What's Your Love Language?

January 31, 2017

Parent Source Feb 2017

February is the month many of us celebrate the love we have for others by giving cards, candy, and flowers. Did you know there are many different ways we can express our love and many ways others can receive our love? Gary Chapman, the author of The Five Love Languages of Children, describes five languages/ways we can connect with and show our deep love for our children.

The way each child understands a parent’s love is as unique as the child. As parents, it’s our privilege to discover how our children best receive and understand our love and it’s our joy to show them that love. Here are Chapman’s five love languages:

Words of Affirmation. Words of affection and endearment, words of encouragement and praise are like hugs for the soul. Words of gentle guidance and words of love communicate how much you truly care. Words are powerful and their meaning can last a lifetime. As parents, let’s make the lifetime of words we share with our children be ones that they can hold close in their heart and with loving memories.

Physical Touch. The language of touch is one of the easiest love languages to give unconditionally, yet it is so much more than a hug or a kiss. It can be holding your child on your lap as you read a story. It can be a pat on the back, a gentle stroke on the cheek or even a high five. For children who understand this love language, physical touch communicates love more deeply than words, presents or spending time with them.

Quality Time. This means giving your child your focused and undivided attention, which can be difficult in today’s society. So many of us are so busy looking at texts, emails, and Facebook that we don’t realize our child’s love tank is running on empty. Attention is the only thing that will fill it and a child will do just about anything to have it filled. Even negative attention is better than no attention. You can help keep the love tank filled by making positive eye contact, reading stories, playing games, talking about and sharing feelings, or simply talking with your child (not at your child). Even when we are tired, rushed or emotionally exhausted it is important to carve out special time for one-on-one interaction.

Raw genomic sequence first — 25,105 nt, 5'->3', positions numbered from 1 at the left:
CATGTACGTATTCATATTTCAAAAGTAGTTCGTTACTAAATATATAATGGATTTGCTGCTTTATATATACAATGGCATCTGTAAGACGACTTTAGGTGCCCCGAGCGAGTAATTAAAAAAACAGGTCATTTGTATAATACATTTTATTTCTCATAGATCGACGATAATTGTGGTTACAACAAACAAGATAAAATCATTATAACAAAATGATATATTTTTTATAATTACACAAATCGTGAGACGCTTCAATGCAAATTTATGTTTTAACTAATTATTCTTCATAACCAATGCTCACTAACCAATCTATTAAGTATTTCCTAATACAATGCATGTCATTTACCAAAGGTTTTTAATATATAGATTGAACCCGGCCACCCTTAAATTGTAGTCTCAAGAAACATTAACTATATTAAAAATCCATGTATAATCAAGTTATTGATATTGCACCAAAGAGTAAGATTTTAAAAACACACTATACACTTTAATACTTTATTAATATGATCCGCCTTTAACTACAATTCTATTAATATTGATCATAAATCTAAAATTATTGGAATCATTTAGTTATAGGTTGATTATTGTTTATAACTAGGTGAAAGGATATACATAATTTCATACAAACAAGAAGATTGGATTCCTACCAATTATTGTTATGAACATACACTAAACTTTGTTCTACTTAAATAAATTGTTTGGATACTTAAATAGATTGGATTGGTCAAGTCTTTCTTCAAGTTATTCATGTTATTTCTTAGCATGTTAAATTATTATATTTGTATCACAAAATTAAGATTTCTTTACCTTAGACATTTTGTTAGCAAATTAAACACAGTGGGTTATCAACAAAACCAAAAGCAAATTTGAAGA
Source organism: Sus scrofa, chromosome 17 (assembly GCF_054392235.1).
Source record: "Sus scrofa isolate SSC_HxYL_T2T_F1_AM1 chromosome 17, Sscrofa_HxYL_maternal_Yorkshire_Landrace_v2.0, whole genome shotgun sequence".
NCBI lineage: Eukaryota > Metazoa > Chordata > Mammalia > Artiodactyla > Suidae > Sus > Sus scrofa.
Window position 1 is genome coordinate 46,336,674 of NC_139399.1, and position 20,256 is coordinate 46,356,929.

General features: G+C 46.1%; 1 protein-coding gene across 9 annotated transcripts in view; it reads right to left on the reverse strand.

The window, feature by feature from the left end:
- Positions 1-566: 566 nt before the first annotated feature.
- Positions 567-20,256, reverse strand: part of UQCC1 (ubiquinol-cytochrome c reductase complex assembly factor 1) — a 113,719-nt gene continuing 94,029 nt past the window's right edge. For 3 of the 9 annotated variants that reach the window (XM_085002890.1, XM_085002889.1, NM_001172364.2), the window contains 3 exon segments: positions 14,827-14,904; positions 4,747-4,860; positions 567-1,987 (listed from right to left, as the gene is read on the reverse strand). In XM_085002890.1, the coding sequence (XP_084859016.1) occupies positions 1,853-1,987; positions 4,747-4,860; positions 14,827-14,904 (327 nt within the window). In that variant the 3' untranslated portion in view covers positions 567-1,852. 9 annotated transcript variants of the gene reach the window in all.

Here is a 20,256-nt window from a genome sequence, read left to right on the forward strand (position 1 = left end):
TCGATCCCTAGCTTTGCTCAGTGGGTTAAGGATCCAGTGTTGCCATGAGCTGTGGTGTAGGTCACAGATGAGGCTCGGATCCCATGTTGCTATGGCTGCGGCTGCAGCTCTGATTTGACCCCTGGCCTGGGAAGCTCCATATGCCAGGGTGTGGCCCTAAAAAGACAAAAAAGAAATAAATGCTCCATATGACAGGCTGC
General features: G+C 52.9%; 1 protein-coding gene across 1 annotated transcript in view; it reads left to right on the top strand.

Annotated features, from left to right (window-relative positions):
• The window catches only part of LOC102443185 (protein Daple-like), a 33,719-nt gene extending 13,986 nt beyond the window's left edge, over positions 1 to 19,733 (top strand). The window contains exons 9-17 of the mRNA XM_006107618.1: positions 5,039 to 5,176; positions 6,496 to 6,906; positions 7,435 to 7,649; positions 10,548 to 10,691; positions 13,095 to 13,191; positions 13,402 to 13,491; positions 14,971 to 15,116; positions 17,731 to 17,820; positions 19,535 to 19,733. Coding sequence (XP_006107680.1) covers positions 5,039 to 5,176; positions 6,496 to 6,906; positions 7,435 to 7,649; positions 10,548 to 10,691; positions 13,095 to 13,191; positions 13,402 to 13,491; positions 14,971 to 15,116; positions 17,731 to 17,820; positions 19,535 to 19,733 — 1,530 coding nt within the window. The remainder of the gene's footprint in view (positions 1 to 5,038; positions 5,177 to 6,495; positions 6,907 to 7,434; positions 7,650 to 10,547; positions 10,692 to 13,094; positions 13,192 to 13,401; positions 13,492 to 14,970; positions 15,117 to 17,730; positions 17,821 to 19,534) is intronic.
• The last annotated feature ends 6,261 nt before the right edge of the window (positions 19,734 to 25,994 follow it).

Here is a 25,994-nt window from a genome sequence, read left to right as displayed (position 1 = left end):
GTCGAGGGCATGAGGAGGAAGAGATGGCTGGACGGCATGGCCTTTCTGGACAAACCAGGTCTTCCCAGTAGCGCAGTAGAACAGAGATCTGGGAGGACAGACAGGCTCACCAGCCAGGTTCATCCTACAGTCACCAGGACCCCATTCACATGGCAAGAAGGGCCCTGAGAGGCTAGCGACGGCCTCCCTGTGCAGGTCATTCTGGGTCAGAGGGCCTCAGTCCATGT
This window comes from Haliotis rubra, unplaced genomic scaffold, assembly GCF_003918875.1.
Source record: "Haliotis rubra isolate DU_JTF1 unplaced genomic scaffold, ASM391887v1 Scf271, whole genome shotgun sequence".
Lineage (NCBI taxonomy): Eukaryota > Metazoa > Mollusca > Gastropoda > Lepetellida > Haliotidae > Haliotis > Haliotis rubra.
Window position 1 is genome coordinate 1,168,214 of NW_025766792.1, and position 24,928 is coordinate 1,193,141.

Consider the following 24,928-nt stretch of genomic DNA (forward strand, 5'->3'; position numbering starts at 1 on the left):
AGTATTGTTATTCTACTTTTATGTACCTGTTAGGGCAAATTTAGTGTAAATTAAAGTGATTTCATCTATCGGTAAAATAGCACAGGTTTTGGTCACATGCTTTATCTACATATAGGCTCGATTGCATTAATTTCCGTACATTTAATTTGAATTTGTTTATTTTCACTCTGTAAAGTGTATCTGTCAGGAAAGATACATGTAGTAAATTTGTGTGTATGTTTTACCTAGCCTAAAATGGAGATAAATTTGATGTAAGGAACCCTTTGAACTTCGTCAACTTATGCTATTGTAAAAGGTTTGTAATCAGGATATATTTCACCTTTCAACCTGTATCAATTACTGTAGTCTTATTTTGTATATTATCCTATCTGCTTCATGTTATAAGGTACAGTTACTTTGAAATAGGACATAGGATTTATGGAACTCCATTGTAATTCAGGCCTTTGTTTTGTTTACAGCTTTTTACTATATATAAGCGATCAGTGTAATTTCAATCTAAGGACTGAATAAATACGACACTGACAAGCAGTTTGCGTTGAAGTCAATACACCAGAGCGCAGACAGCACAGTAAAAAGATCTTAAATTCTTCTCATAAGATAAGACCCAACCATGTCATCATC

Gifts. If a child’s love language is the giving and receiving of gifts, that doesn’t mean parents need to constantly buy gifts. What it does mean is that gifts that are given become symbols of tremendous love. This symbol of love is not only meaningful at the time it is given but remains meaningful well into the future. A gift given in love is not payment for doing chores but it is an expression of love freely given by the parent. It is important to note that other love languages must be given along with a gift to keep the love tank full.

Acts of Service. Parents can show this love by helping with everyday things like packing children’s lunch, washing their laundry or doing projects together. This love language can be physically and emotionally demanding so it is important to teach children to do the things they can do on their own and help with things they can’t do yet. And, of course, it’s also important to teach children to perform acts of service for others.

To learn how your child best receives love it’s important to show your love in many different languages and to do it often. Eventually, your child will let you know what way is most meaningful. You are the most important person in your child’s life and your love—in whatever way it’s shown—is the only thing that will adequately fill their love tank!

This article was written for the February 2017 edition of Parent Source.